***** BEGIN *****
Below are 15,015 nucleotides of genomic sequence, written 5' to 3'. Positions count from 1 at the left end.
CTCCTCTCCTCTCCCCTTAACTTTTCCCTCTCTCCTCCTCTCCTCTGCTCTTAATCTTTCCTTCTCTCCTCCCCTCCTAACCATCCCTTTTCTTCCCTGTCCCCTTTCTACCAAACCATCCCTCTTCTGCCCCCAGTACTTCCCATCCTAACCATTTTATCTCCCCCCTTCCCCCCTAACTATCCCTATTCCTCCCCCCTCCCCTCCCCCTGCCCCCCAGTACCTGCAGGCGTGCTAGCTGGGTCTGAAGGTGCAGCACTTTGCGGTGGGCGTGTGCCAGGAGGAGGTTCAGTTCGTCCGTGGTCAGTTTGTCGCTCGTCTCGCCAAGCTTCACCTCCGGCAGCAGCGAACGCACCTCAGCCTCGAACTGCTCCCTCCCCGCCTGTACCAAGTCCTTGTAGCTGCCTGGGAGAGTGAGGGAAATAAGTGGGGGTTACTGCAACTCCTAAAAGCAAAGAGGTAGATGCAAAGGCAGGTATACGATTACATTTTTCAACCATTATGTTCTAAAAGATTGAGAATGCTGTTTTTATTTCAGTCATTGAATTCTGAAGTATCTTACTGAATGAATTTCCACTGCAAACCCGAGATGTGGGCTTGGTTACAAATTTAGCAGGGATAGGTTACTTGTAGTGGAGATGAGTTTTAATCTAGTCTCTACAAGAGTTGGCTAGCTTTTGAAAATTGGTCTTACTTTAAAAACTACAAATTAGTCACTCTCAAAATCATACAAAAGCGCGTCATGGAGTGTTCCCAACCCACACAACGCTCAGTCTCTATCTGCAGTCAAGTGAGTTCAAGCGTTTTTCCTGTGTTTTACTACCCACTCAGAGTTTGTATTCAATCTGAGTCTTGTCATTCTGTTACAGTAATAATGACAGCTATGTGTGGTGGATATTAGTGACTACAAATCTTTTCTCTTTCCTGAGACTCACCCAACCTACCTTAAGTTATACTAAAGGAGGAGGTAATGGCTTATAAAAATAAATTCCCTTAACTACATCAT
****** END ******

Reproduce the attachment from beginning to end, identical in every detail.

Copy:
Below are 15,015 nucleotides of genomic sequence, written 5' to 3'. Positions count from 1 at the left end.
CTCCTCTCCTCTCCCCTTAACTTTTCCCTCTCTCCTCCTCTCCTCTGCTCTTAATCTTTCCTTCTCTCCTCCCCTCCTAACCATCCCTTTTCTTCCCTGTCCCCTTTCTACCAAACCATCCCTCTTCTGCCCCCAGTACTTCCCATCCTAACCATTTTATCTCCCCCCTTCCCCCCTAACTATCCCTATTCCTCCCCCCTCCCCTCCCCCTGCCCCCCAGTACCTGCAGGCGTGCTAGCTGGGTCTGAAGGTGCAGCACTTTGCGGTGGGCGTGTGCCAGGAGGAGGTTCAGTTCGTCCGTGGTCAGTTTGTCGCTCGTCTCGCCAAGCTTCACCTCCGGCAGCAGCGAACGCACCTCAGCCTCGAACTGCTCCCTCCCCGCCTGTACCAAGTCCTTGTAGCTGCCTGGGAGAGTGAGGGAAATAAGTGGGGGTTACTGCAACTCCTAAAAGCAAAGAGGTAGATGCAAAGGCAGGTATACGATTACATTTTTCAACCATTATGTTCTAAAAGATTGAGAATGCTGTTTTTATTTCAGTCATTGAATTCTGAAGTATCTTACTGAATGAATTTCCACTGCAAACCCGAGATGTGGGCTTGGTTACAAATTTAGCAGGGATAGGTTACTTGTAGTGGAGATGAGTTTTAATCTAGTCTCTACAAGAGTTGGCTAGCTTTTGAAAATTGGTCTTACTTTAAAAACTACAAATTAGTCACTCTCAAAATCATACAAAAGCGCGTCATGGAGTGTTCCCAACCCACACAACGCTCAGTCTCTATCTGCAGTCAAGTGAGTTCAAGCGTTTTTCCTGTGTTTTACTACCCACTCAGAGTTTGTATTCAATCTGAGTCTTGTCATTCTGTTACAGTAATAATGACAGCTATGTGTGGTGGATATTAGTGACTACAAATCTTTTCTCTTTCCTGAGACTCACCCAACCTACCTTAAGTTATACTAAAGGAGGAGGTAATGGCTTATAAAAATAAATTCCCTTAACTACATCAT